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Fate of straight-ticket ban, no-reason absentee voting uncertain in state Senate

State AG Bill Schuette wants to make sure no one can vote straight-ticket this November.
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A bill to allow no-reason absentee voting in Michigan could have a tough time in the state Senate.

The state House approved House Bill 4724 late Wednesday night. It also tied the bill to one eliminating the straight-ticket voting option on Michigan ballots. That means one bill can’t become law without the other.

That could be a problem in the state Senate because Majority Leader Arlan Meekhof, R-West Olive, opposes no-reason absentee voting.


“He would prefer us to keep our focus on Election Day as the time that we’re counting our votes,” said Amber McCann, Meekhof’s spokesperson.

“Election Day itself is something that should be held sacred. Essentially what we’re doing is opening it up to Election Week – and where does it end?”

McCann says Republicans have not yet discussed the bill in caucus meetings, so it’s not clear what kind of support it has. But she says some members share Meekhof’s skepticism.

“There’s some concern in the caucus that those two issues don’t belong together, that they’re something that should be debated and handled separately, that they should not be moving as a unit,” she told reporters on Thursday.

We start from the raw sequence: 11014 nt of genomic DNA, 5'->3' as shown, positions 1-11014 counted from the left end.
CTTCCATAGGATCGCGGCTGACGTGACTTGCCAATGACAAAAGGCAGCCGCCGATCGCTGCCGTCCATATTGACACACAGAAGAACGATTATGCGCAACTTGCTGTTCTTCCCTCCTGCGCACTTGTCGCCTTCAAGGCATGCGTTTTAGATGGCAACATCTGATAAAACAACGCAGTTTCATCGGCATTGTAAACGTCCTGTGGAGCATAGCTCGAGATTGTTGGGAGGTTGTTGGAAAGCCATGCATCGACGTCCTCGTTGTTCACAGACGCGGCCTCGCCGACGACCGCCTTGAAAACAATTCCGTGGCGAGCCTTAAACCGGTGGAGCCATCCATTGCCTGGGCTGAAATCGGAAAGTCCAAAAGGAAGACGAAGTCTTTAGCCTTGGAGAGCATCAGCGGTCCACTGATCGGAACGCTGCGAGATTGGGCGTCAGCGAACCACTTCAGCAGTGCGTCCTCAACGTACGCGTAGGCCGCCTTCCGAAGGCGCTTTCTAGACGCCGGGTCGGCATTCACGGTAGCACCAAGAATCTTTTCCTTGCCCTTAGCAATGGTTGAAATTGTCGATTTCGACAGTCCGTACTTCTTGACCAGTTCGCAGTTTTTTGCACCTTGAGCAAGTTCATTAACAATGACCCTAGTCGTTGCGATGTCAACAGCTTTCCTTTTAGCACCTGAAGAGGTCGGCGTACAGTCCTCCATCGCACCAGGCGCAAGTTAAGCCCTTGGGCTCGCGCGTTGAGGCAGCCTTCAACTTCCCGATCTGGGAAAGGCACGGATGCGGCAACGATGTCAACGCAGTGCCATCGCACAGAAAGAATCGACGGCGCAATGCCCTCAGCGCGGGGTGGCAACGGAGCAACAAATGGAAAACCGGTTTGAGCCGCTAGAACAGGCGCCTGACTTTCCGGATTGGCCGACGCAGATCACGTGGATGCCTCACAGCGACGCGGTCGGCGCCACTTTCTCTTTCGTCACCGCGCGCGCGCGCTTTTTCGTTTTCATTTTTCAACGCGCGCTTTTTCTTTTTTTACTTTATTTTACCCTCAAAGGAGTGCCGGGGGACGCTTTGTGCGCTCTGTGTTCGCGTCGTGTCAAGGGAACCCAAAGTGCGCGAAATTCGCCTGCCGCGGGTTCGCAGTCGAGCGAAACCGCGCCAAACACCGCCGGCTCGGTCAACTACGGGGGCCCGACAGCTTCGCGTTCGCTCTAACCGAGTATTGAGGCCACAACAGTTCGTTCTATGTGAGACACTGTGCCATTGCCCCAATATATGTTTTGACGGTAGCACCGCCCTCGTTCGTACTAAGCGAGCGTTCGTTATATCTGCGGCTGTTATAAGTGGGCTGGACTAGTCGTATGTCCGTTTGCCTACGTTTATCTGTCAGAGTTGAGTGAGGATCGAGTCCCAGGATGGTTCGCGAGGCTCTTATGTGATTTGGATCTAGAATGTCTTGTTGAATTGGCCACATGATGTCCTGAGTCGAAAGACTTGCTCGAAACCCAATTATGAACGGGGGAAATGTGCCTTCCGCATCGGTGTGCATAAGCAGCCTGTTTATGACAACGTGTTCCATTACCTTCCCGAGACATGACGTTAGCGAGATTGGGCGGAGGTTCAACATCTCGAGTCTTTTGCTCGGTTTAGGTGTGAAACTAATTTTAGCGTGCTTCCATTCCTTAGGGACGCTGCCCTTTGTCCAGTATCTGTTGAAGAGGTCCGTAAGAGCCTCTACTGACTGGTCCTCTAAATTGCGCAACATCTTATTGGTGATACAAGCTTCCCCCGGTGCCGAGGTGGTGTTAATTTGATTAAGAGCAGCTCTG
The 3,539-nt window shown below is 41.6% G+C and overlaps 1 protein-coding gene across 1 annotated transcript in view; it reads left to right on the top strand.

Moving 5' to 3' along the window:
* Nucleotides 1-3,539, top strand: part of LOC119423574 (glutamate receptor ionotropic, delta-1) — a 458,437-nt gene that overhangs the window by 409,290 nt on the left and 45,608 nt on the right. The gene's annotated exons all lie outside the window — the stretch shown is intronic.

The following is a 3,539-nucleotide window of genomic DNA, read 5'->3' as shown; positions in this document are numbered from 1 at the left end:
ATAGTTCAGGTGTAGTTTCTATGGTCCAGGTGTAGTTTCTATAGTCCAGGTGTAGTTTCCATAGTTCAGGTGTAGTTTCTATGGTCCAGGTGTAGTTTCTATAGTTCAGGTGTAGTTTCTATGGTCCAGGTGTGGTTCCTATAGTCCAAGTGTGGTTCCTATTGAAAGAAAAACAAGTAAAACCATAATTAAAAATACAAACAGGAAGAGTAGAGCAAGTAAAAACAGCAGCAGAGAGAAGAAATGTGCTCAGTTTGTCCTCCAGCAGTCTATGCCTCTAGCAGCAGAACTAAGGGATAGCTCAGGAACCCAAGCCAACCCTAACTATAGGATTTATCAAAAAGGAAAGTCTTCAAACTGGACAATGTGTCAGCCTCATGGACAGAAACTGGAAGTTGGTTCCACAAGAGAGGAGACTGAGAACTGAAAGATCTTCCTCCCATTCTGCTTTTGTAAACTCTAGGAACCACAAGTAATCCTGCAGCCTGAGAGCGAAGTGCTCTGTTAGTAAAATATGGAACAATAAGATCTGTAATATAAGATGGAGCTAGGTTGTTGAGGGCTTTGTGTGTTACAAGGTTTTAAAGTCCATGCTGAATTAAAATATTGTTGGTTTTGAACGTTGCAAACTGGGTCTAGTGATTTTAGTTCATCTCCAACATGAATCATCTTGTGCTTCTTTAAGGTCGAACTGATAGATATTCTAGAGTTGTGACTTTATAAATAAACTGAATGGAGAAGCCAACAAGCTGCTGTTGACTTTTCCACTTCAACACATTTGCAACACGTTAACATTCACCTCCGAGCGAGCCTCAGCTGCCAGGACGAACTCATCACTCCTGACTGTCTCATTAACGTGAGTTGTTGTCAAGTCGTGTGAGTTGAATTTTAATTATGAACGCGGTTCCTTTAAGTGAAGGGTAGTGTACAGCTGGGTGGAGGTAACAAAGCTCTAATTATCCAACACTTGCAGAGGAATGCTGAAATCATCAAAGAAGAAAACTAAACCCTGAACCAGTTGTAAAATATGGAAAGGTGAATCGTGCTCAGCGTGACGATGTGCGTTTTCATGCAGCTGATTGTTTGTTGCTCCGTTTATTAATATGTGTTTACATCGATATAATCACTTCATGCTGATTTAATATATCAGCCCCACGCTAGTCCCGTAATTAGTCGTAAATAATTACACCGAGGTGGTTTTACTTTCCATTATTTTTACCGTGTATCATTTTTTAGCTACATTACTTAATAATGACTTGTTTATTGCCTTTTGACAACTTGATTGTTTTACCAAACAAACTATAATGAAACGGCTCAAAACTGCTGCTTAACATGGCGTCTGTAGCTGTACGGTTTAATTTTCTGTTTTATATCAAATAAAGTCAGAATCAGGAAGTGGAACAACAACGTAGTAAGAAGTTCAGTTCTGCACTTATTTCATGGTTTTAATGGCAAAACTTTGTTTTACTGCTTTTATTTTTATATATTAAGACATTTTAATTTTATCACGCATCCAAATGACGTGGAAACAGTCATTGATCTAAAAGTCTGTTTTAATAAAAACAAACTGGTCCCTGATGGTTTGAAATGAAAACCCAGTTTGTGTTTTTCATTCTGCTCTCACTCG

Local clerks say eliminating straight-ticket voting would create longer lines at the polls. They say no-reason absentee voting would help reduce those wait times.

The Senate already approved Senate Bill 13 to eliminate straight-ticket voting before the House sent it back with the tie-bar to no-reason absentee voting.

McCann says Senate Republicans are considering separating the bills and sending the straight-ticket elimination bill back to the House by itself.

Under the Republican-sponsored no-reason absentee voting bill, voters would still have to apply for their ballots in person. Many Democrats say they’d prefer legislation that would allow people to get absentee ballots remotely.

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